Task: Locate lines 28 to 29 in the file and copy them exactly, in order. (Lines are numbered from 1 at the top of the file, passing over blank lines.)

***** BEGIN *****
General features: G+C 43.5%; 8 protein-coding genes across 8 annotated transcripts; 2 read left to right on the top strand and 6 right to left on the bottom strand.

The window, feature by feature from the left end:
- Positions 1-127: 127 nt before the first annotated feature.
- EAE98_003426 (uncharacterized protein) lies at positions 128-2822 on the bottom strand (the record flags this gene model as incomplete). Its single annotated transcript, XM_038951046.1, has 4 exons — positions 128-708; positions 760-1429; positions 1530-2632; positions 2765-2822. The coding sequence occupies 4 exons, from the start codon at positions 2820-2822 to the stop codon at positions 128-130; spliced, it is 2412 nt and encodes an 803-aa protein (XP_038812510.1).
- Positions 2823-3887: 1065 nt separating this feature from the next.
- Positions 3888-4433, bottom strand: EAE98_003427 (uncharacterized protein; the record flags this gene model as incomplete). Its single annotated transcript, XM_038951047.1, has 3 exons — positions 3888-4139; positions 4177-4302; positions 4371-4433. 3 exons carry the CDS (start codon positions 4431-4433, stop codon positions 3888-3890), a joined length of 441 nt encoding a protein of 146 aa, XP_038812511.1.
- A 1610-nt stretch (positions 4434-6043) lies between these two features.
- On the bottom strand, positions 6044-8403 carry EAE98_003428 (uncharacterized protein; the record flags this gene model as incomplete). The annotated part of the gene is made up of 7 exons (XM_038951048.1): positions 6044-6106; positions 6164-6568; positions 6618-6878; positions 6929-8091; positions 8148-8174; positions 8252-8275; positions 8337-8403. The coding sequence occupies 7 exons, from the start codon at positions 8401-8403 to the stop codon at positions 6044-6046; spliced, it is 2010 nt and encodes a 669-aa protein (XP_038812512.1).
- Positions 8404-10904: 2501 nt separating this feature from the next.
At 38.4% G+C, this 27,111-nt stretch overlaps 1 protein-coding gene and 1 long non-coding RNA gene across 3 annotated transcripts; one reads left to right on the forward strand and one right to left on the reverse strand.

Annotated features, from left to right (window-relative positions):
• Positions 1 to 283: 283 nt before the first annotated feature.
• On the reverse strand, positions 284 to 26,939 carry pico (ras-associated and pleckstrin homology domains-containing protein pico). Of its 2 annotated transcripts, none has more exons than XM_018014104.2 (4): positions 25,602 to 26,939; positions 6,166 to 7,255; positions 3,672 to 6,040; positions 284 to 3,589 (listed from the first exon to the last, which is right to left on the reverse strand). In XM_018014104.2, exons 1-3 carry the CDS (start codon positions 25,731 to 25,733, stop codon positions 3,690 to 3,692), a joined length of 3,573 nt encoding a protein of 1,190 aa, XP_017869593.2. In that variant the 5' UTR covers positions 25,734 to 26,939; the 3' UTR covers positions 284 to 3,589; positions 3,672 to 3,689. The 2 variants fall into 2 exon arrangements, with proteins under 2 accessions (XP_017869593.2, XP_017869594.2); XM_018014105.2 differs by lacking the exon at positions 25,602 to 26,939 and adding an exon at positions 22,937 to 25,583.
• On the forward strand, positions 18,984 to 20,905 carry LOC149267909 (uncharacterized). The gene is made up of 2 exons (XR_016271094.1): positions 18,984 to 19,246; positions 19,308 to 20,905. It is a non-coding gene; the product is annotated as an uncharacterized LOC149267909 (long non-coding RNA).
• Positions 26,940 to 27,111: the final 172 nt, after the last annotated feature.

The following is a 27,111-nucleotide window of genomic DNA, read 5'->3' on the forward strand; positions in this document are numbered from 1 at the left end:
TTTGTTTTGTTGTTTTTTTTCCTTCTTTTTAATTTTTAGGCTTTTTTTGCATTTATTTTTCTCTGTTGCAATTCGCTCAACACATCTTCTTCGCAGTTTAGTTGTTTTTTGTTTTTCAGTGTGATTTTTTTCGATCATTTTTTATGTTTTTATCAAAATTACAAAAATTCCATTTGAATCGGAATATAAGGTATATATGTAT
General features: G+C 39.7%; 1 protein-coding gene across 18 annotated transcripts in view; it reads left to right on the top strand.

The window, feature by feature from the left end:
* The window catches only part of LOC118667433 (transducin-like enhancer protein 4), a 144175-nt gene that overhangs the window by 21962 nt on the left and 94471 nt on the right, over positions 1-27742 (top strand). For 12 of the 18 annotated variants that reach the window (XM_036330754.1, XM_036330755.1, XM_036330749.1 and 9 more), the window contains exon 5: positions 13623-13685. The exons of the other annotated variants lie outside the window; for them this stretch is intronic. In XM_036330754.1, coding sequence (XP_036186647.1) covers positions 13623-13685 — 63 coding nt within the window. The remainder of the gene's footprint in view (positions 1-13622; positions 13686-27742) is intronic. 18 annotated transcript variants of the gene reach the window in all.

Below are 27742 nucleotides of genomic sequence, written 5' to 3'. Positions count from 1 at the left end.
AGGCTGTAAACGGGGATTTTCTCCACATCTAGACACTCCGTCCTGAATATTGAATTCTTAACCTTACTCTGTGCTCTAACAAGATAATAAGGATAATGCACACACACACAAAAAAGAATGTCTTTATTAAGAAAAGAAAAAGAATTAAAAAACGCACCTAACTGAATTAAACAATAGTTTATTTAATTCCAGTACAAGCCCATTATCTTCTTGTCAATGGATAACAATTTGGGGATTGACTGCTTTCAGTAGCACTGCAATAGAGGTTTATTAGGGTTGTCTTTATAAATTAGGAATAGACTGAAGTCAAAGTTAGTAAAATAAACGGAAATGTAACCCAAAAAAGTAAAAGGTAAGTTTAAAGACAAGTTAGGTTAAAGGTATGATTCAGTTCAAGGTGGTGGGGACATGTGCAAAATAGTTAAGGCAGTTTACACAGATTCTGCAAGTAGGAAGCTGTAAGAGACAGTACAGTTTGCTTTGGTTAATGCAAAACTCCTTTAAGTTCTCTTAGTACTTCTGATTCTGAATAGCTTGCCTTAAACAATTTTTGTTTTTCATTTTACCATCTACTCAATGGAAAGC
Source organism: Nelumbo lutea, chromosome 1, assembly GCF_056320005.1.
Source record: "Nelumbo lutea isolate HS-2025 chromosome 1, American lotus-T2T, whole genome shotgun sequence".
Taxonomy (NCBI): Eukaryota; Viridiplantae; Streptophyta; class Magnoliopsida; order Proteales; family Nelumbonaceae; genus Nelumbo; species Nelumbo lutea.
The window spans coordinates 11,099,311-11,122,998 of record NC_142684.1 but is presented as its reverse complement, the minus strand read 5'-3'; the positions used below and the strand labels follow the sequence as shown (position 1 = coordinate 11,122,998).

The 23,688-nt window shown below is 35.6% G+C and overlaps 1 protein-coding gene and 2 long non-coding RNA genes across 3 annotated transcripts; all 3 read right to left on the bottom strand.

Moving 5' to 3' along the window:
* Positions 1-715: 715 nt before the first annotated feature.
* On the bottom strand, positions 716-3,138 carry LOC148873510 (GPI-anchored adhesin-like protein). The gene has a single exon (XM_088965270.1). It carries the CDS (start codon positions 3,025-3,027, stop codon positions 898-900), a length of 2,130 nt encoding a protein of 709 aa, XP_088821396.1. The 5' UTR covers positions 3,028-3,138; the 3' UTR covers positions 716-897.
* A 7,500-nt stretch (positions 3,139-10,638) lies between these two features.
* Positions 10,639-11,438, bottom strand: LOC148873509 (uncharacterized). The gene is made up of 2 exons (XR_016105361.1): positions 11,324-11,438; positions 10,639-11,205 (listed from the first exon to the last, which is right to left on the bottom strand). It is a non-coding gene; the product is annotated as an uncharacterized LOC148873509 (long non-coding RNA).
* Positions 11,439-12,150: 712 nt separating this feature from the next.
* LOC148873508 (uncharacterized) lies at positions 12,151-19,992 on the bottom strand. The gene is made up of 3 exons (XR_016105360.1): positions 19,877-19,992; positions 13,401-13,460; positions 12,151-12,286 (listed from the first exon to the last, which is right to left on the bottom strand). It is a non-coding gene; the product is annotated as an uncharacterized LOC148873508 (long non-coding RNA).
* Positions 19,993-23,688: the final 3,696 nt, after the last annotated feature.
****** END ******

Moving 5' to 3' along the window:
* Positions 1-715: 715 nt before the first annotated feature.